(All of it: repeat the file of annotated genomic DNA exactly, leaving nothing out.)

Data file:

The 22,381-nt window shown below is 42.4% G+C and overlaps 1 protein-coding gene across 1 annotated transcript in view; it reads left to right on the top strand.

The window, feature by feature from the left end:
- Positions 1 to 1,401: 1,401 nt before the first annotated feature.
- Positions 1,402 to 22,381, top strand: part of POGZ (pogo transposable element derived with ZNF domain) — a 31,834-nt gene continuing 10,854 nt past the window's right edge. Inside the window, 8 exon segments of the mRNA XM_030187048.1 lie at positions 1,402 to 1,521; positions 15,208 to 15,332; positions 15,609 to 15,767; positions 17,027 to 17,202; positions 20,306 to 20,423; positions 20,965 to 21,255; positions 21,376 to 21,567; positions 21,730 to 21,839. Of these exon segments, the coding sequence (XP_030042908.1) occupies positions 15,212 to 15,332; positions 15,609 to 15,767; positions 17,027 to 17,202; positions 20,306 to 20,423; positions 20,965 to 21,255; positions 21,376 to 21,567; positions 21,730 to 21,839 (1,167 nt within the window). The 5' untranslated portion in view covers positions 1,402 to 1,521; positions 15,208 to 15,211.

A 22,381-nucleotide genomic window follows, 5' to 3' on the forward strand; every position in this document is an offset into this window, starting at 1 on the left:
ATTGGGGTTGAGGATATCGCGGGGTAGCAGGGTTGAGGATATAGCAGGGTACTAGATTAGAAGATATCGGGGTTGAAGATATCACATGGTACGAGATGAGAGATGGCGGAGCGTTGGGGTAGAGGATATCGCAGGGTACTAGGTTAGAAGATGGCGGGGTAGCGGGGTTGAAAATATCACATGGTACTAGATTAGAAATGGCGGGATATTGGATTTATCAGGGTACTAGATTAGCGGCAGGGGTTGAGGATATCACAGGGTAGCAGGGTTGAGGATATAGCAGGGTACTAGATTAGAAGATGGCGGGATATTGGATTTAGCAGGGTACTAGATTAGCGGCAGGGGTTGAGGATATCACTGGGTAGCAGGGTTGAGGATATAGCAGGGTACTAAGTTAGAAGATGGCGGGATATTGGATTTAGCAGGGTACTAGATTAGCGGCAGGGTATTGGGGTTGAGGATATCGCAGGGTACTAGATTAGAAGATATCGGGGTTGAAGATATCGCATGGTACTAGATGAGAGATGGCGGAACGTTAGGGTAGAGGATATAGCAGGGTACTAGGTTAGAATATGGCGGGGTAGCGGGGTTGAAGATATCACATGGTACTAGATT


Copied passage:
The 22,381-nt window shown below is 42.4% G+C and overlaps 1 protein-coding gene across 1 annotated transcript in view; it reads left to right on the top strand.

The window, feature by feature from the left end:
- Positions 1 to 1,401: 1,401 nt before the first annotated feature.
- Positions 1,402 to 22,381, top strand: part of POGZ (pogo transposable element derived with ZNF domain) — a 31,834-nt gene continuing 10,854 nt past the window's right edge. Inside the window, 8 exon segments of the mRNA XM_030187048.1 lie at positions 1,402 to 1,521; positions 15,208 to 15,332; positions 15,609 to 15,767; positions 17,027 to 17,202; positions 20,306 to 20,423; positions 20,965 to 21,255; positions 21,376 to 21,567; positions 21,730 to 21,839. Of these exon segments, the coding sequence (XP_030042908.1) occupies positions 15,212 to 15,332; positions 15,609 to 15,767; positions 17,027 to 17,202; positions 20,306 to 20,423; positions 20,965 to 21,255; positions 21,376 to 21,567; positions 21,730 to 21,839 (1,167 nt within the window). The 5' untranslated portion in view covers positions 1,402 to 1,521; positions 15,208 to 15,211.

A 22,381-nucleotide genomic window follows, 5' to 3' on the forward strand; every position in this document is an offset into this window, starting at 1 on the left:
ATTGGGGTTGAGGATATCGCGGGGTAGCAGGGTTGAGGATATAGCAGGGTACTAGATTAGAAGATATCGGGGTTGAAGATATCACATGGTACGAGATGAGAGATGGCGGAGCGTTGGGGTAGAGGATATCGCAGGGTACTAGGTTAGAAGATGGCGGGGTAGCGGGGTTGAAAATATCACATGGTACTAGATTAGAAATGGCGGGATATTGGATTTATCAGGGTACTAGATTAGCGGCAGGGGTTGAGGATATCACAGGGTAGCAGGGTTGAGGATATAGCAGGGTACTAGATTAGAAGATGGCGGGATATTGGATTTAGCAGGGTACTAGATTAGCGGCAGGGGTTGAGGATATCACTGGGTAGCAGGGTTGAGGATATAGCAGGGTACTAAGTTAGAAGATGGCGGGATATTGGATTTAGCAGGGTACTAGATTAGCGGCAGGGTATTGGGGTTGAGGATATCGCAGGGTACTAGATTAGAAGATATCGGGGTTGAAGATATCGCATGGTACTAGATGAGAGATGGCGGAACGTTAGGGTAGAGGATATAGCAGGGTACTAGGTTAGAATATGGCGGGGTAGCGGGGTTGAAGATATCACATGGTACTAGATT